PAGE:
Acta Politica

, Volume 53, Issue 4, pp 542–568 | Cite as

The dynamics of EU attitudes and their effects on voting

  • Andreas C. GoldbergEmail author
  • Claes H. de Vreese
Original Article


In referendums on issues of European integration, it is often unclear how important attitudes toward Europe are and whether these attitudes change during the campaign. Extant research showing the importance of EU attitudes particularly in salient and contested referendums has often had to rely on static data and limited conceptualizations of EU attitudes. This potentially underestimates the role of (different types of) EU attitudes and hampers the ability to assess the dynamics of them. For the analysis of dynamics in EU attitudes, we mainly rely on pre- and post-waves for the Dutch Ukraine–European Union Association Agreement referendum, which extends a panel study leading back to the EP14 elections. This allows us to assess both long-term changes of EU attitudes since the last EP elections and also during the referendum campaign. We examine the effect of campaign-induced attitude changes for the referendum vote, while controlling for other relevant determinants. Our findings first show significant changes in EU attitudes during the referendum campaign, and second, highlight the relevance of some of these changes for the referendum vote. Both strengthening and especially emotional attitudes play respective significant roles, with the latter being in part dependent on media exposure.


Referendum EU Attitudes Voting The Netherlands 


  1. Anderson, C.J., and M.S. Reichert. 1995. Economic benefits and support for membership in the EU: A cross-national analysis. Journal of Public Policy 15 (3): 231–249.CrossRefGoogle Scholar
  2. Berry, W.D., M. Golder, and D. Milton. 2012. Improving tests of theories positing interaction. The Journal of Politics 74 (3): 653–671.CrossRefGoogle Scholar
  3. Boomgaarden, H.G., A.R.T. Schuck, M. Elenbaas, and C.H. de Vreese. 2011. Mapping EU attitudes: Conceptual and empirical dimensions of Euroscepticism and EU support. European Union Politics 12 (2): 241–266.CrossRefGoogle Scholar
  4. Bos, L., S. Kruikemeier, and C. de Vreese. 2016. Nation binding: How public service broadcasting mitigates political selective exposure. PLoS ONE 11 (5): e0155112.CrossRefGoogle Scholar
  5. Bowler, S., and T. Donovan. 1998. Demanding choices: Opinion, voting, and direct democracy. Ann Arbor: University of Michigan Press.Google Scholar
  6. Brambor, T., W.R. Clark, and M. Golder. 2006. Understanding interaction models: Improving empirical analyses. Political Analysis 14 (1): 63–82.CrossRefGoogle Scholar
  7. Bruter, M. 2003. Winning hearts and minds for Europe: The impact of news and symbols on civic and cultural European identity. Comparative Political Studies 36 (10): 1148–1179.CrossRefGoogle Scholar
  8. Ceka, B., and A. Sojka. 2016. Loving it but not feeling it yet? The state of European identity after the eastern enlargement. European Union Politics 17 (3): 482–503.CrossRefGoogle Scholar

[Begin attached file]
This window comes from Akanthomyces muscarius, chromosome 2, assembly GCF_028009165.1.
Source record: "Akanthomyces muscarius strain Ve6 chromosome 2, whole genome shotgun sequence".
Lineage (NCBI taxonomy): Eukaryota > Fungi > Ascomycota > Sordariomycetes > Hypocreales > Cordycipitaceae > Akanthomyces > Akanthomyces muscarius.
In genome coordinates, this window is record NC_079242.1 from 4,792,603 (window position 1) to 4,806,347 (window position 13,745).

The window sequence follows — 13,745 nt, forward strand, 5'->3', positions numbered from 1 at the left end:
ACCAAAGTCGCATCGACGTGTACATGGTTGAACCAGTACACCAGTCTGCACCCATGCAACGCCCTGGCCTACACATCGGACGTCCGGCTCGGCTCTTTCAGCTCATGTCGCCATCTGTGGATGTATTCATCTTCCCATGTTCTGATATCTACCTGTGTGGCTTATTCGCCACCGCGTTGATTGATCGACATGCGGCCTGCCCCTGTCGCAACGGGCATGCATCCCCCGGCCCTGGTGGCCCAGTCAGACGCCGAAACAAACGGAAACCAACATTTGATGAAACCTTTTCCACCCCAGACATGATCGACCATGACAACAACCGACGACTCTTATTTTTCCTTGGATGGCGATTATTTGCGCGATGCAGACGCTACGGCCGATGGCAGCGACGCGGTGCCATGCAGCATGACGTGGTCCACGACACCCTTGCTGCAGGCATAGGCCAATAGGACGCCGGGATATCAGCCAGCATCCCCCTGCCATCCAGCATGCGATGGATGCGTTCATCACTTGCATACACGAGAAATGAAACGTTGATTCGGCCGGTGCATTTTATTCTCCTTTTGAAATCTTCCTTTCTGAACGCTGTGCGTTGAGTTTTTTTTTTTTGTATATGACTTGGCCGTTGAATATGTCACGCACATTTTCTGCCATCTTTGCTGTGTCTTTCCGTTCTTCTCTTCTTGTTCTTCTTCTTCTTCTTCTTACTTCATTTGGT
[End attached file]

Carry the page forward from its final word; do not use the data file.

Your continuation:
9. de Vreese, C.H. 2004. Primed by the euro: The impact of a referendum campaign on public opinion and evaluations of government and political leaders. Scandinavian Political Studies 27 (1): 45–64.CrossRefGoogle Scholar
  10. de Vreese, C.H. (ed.). 2007. The dynamics of referendum campaigns in international perspective. Basingstoke: Palgrave Macmillan.Google Scholar
  11. de Vreese, C. H., Azrout, R., and Boomgaarden, H. G. 2018. One size fits all? Testing the dimensional structure of EU attitudes in 21 Countries. International Journal of Public Opinion Research.Google Scholar
  12. de Vreese, C.H., R. Azrout, and J. Moeller. 2014. European Parliament election campaign study: Data and documentation. Amsterdam: University of Amsterdam.Google Scholar
  13. de Vreese, C.H., R. Azrout, and J. Moeller. 2016. Cross road elections: Change in EU performance evaluations during the European parliament elections 2014. Politics and Governance 4 (1): 69–82.CrossRefGoogle Scholar
  14. de Vreese, C.H., R. Azrout, and J. Moeller. 2017. Netherlands 2014 EP voting patterns: From Euphile to Eurosceptic. In The Eurosceptic 2014 European parliament elections, ed. J.H. Nielsen, and M.N. Franklin, 149–169. New York: Springer.CrossRefGoogle Scholar
  15. de Vreese, C.H., and H.A. Semetko. 2004. News matters: Influences on the vote in the Danish 2000 euro referendum campaign. European Journal of Political Research 43 (5): 699–722.CrossRefGoogle Scholar
  16. de Vries, C.E., and S.B. Hobolt. 2016. EU issue voting in National and European parliamentary elections. In (Un)intended consequences of EU parliamentary elections, ed. W. van der Brug, and C.H.D. Vreese, 101–124. Oxford: Oxford University Press.Google Scholar
  17. Downs, A. 1957. An economic theory of democracy. New York: Harper and Row.Google Scholar
  18. Easton, D. 1965. A systems analysis of political life. New York: Wiley.Google Scholar
  19. Franklin, M., M. Marsh, and L. McLauren. 1994. Uncorking the bottle: Popular opposition to European unification in the wake of Maastricht. JCMS: Journal of Common Market Studies 32 (4): 455–472.Google Scholar